According to the scientific study of Psychoneuroimmunology (PNI) the answer to stress is yes. But we are humans, living in an amazing complex body where most th…
Heather von St. James was diagnosed with Malignant Pleural Mesothelioma shortly after the birth of her daughter, Lily Rose. This is a rare type of cancer that occurs in the thin layer of cells lining the body’s internal organs, known as the mesothelium. It’s often associated with asbestos exposure. At the age of 36, Heather was given a life expectancy of no more than 15 months. Click here to read more about Heather, her family, and Lung Leavin’ Day.
To say a cancer diagnosis changes your life would be a huge understatement. I’m not just inferring the obvious changes to your health, I’m talking on a foundational level. I never realized upon my diagnosis of pleural mesothelioma that years later I would become so involved in environmental issues.
I guess looking back it all makes sense. Mesothelioma is a cancer caused primarily by an environmental toxin: asbestos. I started educating myself on the dangers of asbestos not long after I had finished my treatments and crossed that celebratory 1 year mark. I decided it was time to find out more about this insidious substance that is the cause of so many cancers and deaths across the globe. Imagine my surprise when I learned that asbestos was not banned in the United States and was still being used in various commercial and residential products. I, like many others, thought surely asbestos had been banned. It causes cancer. Companies who produced asbestos-containing products KNEW it caused cancer. How could it possibly NOT be banned?
I learned it’s not as simple as that. The asbestos lobby worked long and hard to overturn the ban that happened in the late 80’s. Since then, its use is regulated, but not banned. It isn’t used as widely in everyday products like it was, but it is still used. I realized there is a lot of work to be done to get it banned once and for all. I have partnered with The Asbestos Disease Awareness Organization (ADAO) and The Environmental Working Group (EWG) to go to Washington to make the lawmakers understand that lives are at risk if a ban does not happen. After many senate and congressional staff briefings and tireless work by my friend and mentor Linda Reinstein of the ADAO, we finally made headway in 2016 when the EPA listed asbestos as one of the top ten chemicals listed for review under the Toxic Substance Control Act. This is the first step on our way to a ban!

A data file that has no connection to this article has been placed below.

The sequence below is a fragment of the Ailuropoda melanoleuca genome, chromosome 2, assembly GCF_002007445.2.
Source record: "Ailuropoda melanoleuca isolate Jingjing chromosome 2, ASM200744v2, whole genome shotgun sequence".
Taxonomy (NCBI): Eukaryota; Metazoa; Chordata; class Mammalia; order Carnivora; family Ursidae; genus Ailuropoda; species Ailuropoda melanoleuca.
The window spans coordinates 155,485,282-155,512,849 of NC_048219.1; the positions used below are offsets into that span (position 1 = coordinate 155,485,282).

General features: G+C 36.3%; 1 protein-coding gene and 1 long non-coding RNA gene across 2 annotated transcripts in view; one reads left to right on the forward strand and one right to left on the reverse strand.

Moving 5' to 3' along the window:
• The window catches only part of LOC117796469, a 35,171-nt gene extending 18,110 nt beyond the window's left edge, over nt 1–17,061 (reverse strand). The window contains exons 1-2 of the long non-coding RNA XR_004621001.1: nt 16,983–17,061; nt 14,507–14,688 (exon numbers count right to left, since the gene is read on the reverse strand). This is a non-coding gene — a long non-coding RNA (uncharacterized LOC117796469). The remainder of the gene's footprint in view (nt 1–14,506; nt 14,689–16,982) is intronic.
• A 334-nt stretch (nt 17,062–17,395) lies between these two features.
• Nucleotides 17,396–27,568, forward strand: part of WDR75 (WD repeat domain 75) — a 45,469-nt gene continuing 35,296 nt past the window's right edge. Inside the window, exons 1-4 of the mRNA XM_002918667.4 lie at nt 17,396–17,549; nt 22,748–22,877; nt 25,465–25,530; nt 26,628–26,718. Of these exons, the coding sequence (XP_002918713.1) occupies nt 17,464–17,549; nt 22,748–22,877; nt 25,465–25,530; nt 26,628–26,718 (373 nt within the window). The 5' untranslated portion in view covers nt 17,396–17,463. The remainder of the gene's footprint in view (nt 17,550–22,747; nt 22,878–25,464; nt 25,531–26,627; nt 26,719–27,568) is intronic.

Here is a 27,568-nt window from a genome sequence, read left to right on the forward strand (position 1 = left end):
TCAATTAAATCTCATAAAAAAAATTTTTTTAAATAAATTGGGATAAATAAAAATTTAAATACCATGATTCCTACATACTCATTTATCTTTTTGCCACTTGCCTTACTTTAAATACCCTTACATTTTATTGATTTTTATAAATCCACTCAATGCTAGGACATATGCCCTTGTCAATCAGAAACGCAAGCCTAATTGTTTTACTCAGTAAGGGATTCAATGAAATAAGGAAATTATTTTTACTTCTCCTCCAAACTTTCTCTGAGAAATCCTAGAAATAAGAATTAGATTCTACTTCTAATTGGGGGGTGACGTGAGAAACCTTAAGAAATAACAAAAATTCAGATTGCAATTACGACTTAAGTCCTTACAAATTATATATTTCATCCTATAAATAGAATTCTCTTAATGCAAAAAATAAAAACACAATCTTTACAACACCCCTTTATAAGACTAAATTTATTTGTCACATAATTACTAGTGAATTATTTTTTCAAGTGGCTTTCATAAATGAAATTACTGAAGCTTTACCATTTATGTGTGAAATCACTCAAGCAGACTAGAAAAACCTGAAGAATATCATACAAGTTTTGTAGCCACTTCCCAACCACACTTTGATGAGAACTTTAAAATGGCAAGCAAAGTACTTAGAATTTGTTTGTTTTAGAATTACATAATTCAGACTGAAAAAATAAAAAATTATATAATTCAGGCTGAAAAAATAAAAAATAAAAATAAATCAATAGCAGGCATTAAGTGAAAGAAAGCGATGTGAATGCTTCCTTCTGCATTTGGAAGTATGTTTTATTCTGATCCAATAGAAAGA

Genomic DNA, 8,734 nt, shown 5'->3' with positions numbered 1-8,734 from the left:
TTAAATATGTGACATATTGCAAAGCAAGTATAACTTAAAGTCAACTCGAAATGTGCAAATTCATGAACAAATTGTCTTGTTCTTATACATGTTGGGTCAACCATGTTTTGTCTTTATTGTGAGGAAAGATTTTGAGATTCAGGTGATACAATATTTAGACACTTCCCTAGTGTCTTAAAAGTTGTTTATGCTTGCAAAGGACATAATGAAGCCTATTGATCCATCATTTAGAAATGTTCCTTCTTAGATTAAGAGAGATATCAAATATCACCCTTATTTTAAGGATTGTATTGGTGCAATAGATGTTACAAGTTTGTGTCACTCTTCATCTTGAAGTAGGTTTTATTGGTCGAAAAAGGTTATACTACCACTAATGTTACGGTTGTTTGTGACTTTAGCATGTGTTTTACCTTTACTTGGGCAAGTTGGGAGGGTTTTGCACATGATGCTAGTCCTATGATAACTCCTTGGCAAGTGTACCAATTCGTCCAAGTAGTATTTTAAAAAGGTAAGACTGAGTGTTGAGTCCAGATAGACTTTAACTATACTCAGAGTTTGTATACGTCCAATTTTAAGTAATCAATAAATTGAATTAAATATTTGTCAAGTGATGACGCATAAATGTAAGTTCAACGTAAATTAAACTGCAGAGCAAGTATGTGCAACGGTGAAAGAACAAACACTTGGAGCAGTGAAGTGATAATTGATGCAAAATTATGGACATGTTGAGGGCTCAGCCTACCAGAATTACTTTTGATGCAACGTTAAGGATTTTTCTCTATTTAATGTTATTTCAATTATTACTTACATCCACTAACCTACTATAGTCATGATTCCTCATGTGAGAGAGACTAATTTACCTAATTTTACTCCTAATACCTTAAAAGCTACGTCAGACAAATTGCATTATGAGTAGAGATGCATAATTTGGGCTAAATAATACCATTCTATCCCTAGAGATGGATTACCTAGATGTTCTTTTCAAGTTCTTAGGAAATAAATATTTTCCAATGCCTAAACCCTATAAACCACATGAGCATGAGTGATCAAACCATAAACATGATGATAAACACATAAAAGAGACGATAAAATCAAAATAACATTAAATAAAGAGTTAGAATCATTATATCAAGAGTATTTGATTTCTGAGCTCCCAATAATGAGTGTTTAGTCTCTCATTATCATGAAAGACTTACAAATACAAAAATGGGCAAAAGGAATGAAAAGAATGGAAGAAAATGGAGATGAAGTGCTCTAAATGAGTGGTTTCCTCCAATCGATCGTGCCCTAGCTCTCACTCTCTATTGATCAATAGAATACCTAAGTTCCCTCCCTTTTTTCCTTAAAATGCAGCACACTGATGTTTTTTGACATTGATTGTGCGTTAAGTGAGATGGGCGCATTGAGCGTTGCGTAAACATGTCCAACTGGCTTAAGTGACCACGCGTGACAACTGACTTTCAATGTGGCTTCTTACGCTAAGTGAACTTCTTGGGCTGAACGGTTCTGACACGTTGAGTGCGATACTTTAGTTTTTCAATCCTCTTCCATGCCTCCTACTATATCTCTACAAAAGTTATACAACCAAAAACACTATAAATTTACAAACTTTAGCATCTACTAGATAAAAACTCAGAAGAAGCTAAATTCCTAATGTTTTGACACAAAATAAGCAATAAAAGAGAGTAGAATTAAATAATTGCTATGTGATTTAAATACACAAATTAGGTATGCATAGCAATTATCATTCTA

Because of my diagnosis, I’ve become a bit of an environmental activist, and the proposed EPA budgetary cuts are just a kick in the gut. There are hundreds of superfund sites across the country whose cleanups could be halted with these budget cuts. Many of these superfund sites are asbestos cleanup situations. The entire town of Libby, Montana is one. The EPA has invested millions in the cleanup of Libby, where a vermiculite mine was located. The vermiculite was contaminated with asbestos and in turn, contaminated the entire town. Hundreds of townsfolk have died from mesothelioma and other asbestos-caused cancers and conditions as a result of the mining. Thankfully the mine shut down years ago, but the contamination remains.
It has been long known that many chemicals, not just asbestos, cause cancer. Every day our bodies are exposed to toxins in our environment. From my perspective, without regulations and watchdogs to keep these things in check, more people will get sick and, worse yet, die. As a victim of a known environmental toxin, I feel like it is my obligation to warn people of the dangers of asbestos. If it can happen to me, a healthy 36-year- old new mom, it can happen to anyone.
Please, sign my petition and keep the EPA working.
| Wife | Courageous Mother | Mesothelioma Survivor | Starbucks addict | Lungleavin Day | Blogger | Mesothelioma Research Funding Advocate | Malignant Pleural Mesothelioma |
Heather was diagnosed with malignant pleural mesothelioma in 2005 at the age of 36. She received her diagnosis just after the birth of her first child, Lily.
In February 2006, she underwent extensive thoracic surgery, known as extrapleural pneumonectomy, with adjuvant intra-operative heated chemotherapy under the care of thoracic surgeon Dr. David J. Sugarbaker at the Brigham and Women’s Hospital in Boston, Massachusetts. She was declared cancer-free later that year.
Recovery from this disease is clinically unique because malignant mesothelioma is a rare, aggressive cancer typically diagnosed in older patients that, even with treatment, has a 6 to 9 month median survival rate. Mesothelioma, commonly caused by exposure to asbestos, typically only manifests after a 25-30-year latency period following exposure.
Today Heather raises funds to benefit two nonprofits that are dedicated to mesothelioma research and asbestos education. The Mesothelioma Applied Research Foundation and The Asbestos Disease Awareness Organization.
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